Immersed in Song
Paula West brings intimate connection to Carmel.
Thursday, March 8, 2007
Her voice is unlike any other, a moist, cavernous contralto that listeners inhale like oxygen. In the intimate venues where Paula West has built her reputation, she has reached into her audiences so deeply with that voice that they are won, they are hers, they return to see her again and again.
In San Francisco’s Plush Room she presides over weeks of sellout audiences, then in the Oak Room of the Algonquin Hotel in New York City she does it again. Perhaps if she recorded more, her fans might be content to travel less, but her three recordings do her no justice.
The Peninsula has an opportunity to be absorbed in West’s voice at the Sunset Center in Carmel where she performs on Saturday, March 10.
“I don’t sing a song that I don’t love,” she says. “I work with great musicians whom I like as people. I’m lucky to have discovered a passion in my life, I love singing this music and don’t want to stop.”
Stopping isn’t likely any decade soon.
Raised in San Diego in a Marine family, West moved to San Francisco in 1988, and she is happy to call it home. “My parents listened to music but it wasn’t really until college that I was first exposed to jazz. I wanted a creative outlet and played clarinet, which really contributed to my breath control, but it was in San Francisco that I began to sing and what really drew me to this music was the lyrics.”
Therein lies the second distinction of this artist. The songs she chooses have great lyrics—intelligent, usually witty, sometimes downright funny, and pretty much always there’s a lot of ‘em.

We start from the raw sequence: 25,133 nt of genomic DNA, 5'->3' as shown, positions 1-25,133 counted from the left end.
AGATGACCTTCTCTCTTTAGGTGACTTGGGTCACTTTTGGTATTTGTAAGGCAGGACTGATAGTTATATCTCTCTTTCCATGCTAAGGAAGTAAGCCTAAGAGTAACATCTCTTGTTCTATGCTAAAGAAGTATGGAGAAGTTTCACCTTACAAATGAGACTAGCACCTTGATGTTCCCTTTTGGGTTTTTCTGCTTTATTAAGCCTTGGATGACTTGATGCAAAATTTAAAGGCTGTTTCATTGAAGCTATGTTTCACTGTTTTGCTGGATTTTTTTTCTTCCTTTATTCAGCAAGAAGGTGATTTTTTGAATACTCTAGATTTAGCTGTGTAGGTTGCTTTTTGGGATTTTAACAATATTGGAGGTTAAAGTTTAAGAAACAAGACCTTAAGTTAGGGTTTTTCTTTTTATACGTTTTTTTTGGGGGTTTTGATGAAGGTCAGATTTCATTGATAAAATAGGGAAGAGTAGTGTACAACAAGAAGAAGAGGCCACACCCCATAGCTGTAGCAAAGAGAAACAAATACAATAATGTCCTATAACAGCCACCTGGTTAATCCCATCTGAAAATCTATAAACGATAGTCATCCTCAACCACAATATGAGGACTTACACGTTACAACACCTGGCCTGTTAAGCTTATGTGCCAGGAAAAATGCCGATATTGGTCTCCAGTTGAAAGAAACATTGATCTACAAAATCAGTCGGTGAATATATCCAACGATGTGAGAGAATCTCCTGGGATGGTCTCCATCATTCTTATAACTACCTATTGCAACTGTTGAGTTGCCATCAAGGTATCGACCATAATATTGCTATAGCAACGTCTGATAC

She has reached into the American songbook and pulled out many obscure and (you might have thought) dated, then tunes and delivers them reborn fresh and relevant in the harsh light of the 21st Century. Picking plums like “Don’t Fence Me In” and “Tired” from the songbook, she delivers them in a honeyed swing or a crisp uptempo or languid blues that respects the content but makes it fresh and contemporary, really engaging her audience in both eras simultaneously—it’s very interesting.
The highway West is no memory lane. In the same set as she swings Rogers and Hart’s 1926 hit “Mountain Greenery” Paula might bring a new soulful meaning to “Like a Rolling Stone” or an uptempo something by Hank Williams or Elvis Costello or “If I Only Had a Brain.” The transition always seems to make sense.
“The songbook isn’t a static thing, it’s expanding,” West says. “I look for different moods, romance and humor in a show. I’m interested in a lot of different things—there are many ways to approach music. I wouldn’t decorate my apartment with just one style of furniture.”
West shares her stage with great musicians and gives them a lot of room to play. She learned about this early.
“I was waiting on tables and feeling lucky to get four-hour gigs at a restaurant bar where the music was a background for the conversation,” she says. “When you’re starting out you don’t get better unless you’re doing it, a lot, and only the best musicians had steady gigs.”
San Francisco-based Ken Muir was her piano accompanist, friend and collaborator on musical arrangements for many years. In the Sunset Center performance, West will be working with the ensemble she brings from New York, the George Mesterhazy Quartet.
“I attribute the success of our run at the Algonquin to George,” she says. “He is an amazing soloist, but he has also accompanied Rebecca Parris and Shirley Horn and I’m proud to work with him. It’s really quite a rare and special talent to accompany a jazz singer—you need to have a real rapport.”
West’s rapport with her audience is palpable in a cabaret setting, but she’s also worked her charms at the Monterey Jazz and other festivals and on stages like the Palace of Fine Arts in San Francisco. San Francisco (now-also-Carmel) haberdasher Wilkes Bashford heard her at the Plush Room and promotes her whenever he can. He is presenting her Carmel performance.
West’s vocal quality has deepened over the years while her interests have expanded and her musical partnerships evolved. Even long-time fans will want to know what Paula’s doing now.
PAULA WEST AND THE GEORGE MESTERHAZY QUARTET perform 8pm on Saturday, March 10, at the Sunset Center, Carmel. $57. 620-2048 or sunsetcenter.org.